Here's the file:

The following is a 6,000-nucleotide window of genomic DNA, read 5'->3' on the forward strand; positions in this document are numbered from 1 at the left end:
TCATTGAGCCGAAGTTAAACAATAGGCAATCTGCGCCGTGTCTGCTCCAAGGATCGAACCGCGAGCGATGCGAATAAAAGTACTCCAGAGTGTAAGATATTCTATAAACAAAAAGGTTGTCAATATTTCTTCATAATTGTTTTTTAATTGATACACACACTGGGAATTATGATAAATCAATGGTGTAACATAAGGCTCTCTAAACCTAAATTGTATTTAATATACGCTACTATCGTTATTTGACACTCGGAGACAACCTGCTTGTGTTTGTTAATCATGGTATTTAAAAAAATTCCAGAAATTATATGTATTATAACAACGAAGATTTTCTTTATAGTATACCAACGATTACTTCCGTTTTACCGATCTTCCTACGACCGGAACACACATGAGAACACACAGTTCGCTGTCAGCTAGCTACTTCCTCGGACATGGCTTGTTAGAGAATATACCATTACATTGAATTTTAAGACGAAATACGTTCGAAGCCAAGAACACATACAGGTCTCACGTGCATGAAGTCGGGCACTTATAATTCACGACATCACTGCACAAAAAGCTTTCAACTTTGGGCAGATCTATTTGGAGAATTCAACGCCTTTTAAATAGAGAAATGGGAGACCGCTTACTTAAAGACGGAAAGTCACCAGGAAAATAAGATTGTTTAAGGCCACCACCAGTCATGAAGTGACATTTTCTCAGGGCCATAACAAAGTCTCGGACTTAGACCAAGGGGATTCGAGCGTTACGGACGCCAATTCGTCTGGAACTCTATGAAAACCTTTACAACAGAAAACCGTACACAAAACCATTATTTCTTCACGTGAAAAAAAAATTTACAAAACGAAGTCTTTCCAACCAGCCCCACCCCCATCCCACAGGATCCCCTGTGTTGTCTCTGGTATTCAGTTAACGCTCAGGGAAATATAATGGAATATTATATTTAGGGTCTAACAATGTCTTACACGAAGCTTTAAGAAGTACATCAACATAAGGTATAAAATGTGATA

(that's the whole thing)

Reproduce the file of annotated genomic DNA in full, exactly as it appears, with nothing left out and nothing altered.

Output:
The following is a 6,000-nucleotide window of genomic DNA, read 5'->3' on the forward strand; positions in this document are numbered from 1 at the left end:
TCATTGAGCCGAAGTTAAACAATAGGCAATCTGCGCCGTGTCTGCTCCAAGGATCGAACCGCGAGCGATGCGAATAAAAGTACTCCAGAGTGTAAGATATTCTATAAACAAAAAGGTTGTCAATATTTCTTCATAATTGTTTTTTAATTGATACACACACTGGGAATTATGATAAATCAATGGTGTAACATAAGGCTCTCTAAACCTAAATTGTATTTAATATACGCTACTATCGTTATTTGACACTCGGAGACAACCTGCTTGTGTTTGTTAATCATGGTATTTAAAAAAATTCCAGAAATTATATGTATTATAACAACGAAGATTTTCTTTATAGTATACCAACGATTACTTCCGTTTTACCGATCTTCCTACGACCGGAACACACATGAGAACACACAGTTCGCTGTCAGCTAGCTACTTCCTCGGACATGGCTTGTTAGAGAATATACCATTACATTGAATTTTAAGACGAAATACGTTCGAAGCCAAGAACACATACAGGTCTCACGTGCATGAAGTCGGGCACTTATAATTCACGACATCACTGCACAAAAAGCTTTCAACTTTGGGCAGATCTATTTGGAGAATTCAACGCCTTTTAAATAGAGAAATGGGAGACCGCTTACTTAAAGACGGAAAGTCACCAGGAAAATAAGATTGTTTAAGGCCACCACCAGTCATGAAGTGACATTTTCTCAGGGCCATAACAAAGTCTCGGACTTAGACCAAGGGGATTCGAGCGTTACGGACGCCAATTCGTCTGGAACTCTATGAAAACCTTTACAACAGAAAACCGTACACAAAACCATTATTTCTTCACGTGAAAAAAAAATTTACAAAACGAAGTCTTTCCAACCAGCCCCACCCCCATCCCACAGGATCCCCTGTGTTGTCTCTGGTATTCAGTTAACGCTCAGGGAAATATAATGGAATATTATATTTAGGGTCTAACAATGTCTTACACGAAGCTTTAAGAAGTACATCAACATAAGGTATAAAATGTGATA